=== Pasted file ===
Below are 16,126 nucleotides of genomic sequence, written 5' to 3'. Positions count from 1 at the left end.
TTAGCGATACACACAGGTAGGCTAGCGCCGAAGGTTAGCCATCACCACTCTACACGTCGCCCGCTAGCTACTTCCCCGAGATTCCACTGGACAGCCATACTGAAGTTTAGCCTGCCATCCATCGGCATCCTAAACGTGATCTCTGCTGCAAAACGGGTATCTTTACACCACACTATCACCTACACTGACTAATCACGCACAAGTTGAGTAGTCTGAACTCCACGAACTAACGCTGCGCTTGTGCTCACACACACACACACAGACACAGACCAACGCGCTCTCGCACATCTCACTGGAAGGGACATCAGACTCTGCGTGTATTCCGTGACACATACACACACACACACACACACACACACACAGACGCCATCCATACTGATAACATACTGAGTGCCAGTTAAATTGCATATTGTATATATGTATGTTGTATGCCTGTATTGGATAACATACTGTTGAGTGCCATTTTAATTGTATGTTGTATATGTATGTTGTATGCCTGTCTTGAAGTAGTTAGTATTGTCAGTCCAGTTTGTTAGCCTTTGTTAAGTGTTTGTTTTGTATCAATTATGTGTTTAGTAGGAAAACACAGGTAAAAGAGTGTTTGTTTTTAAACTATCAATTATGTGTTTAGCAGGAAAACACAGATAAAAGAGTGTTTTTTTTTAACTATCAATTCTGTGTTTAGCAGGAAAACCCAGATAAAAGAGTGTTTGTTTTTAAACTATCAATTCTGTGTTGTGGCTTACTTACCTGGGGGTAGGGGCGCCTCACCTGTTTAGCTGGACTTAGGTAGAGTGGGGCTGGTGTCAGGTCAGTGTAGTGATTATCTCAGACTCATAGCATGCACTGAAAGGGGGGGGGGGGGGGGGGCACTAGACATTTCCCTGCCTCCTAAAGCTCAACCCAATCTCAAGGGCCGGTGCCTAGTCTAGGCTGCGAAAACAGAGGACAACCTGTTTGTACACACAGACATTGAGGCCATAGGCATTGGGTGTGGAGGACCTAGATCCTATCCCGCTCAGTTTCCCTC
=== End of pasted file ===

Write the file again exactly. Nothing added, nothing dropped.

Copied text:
Below are 16,126 nucleotides of genomic sequence, written 5' to 3'. Positions count from 1 at the left end.
TTAGCGATACACACAGGTAGGCTAGCGCCGAAGGTTAGCCATCACCACTCTACACGTCGCCCGCTAGCTACTTCCCCGAGATTCCACTGGACAGCCATACTGAAGTTTAGCCTGCCATCCATCGGCATCCTAAACGTGATCTCTGCTGCAAAACGGGTATCTTTACACCACACTATCACCTACACTGACTAATCACGCACAAGTTGAGTAGTCTGAACTCCACGAACTAACGCTGCGCTTGTGCTCACACACACACACACAGACACAGACCAACGCGCTCTCGCACATCTCACTGGAAGGGACATCAGACTCTGCGTGTATTCCGTGACACATACACACACACACACACACACACACACACAGACGCCATCCATACTGATAACATACTGAGTGCCAGTTAAATTGCATATTGTATATATGTATGTTGTATGCCTGTATTGGATAACATACTGTTGAGTGCCATTTTAATTGTATGTTGTATATGTATGTTGTATGCCTGTCTTGAAGTAGTTAGTATTGTCAGTCCAGTTTGTTAGCCTTTGTTAAGTGTTTGTTTTGTATCAATTATGTGTTTAGTAGGAAAACACAGGTAAAAGAGTGTTTGTTTTTAAACTATCAATTATGTGTTTAGCAGGAAAACACAGATAAAAGAGTGTTTTTTTTTAACTATCAATTCTGTGTTTAGCAGGAAAACCCAGATAAAAGAGTGTTTGTTTTTAAACTATCAATTCTGTGTTGTGGCTTACTTACCTGGGGGTAGGGGCGCCTCACCTGTTTAGCTGGACTTAGGTAGAGTGGGGCTGGTGTCAGGTCAGTGTAGTGATTATCTCAGACTCATAGCATGCACTGAAAGGGGGGGGGGGGGGGGGGCACTAGACATTTCCCTGCCTCCTAAAGCTCAACCCAATCTCAAGGGCCGGTGCCTAGTCTAGGCTGCGAAAACAGAGGACAACCTGTTTGTACACACAGACATTGAGGCCATAGGCATTGGGTGTGGAGGACCTAGATCCTATCCCGCTCAGTTTCCCTC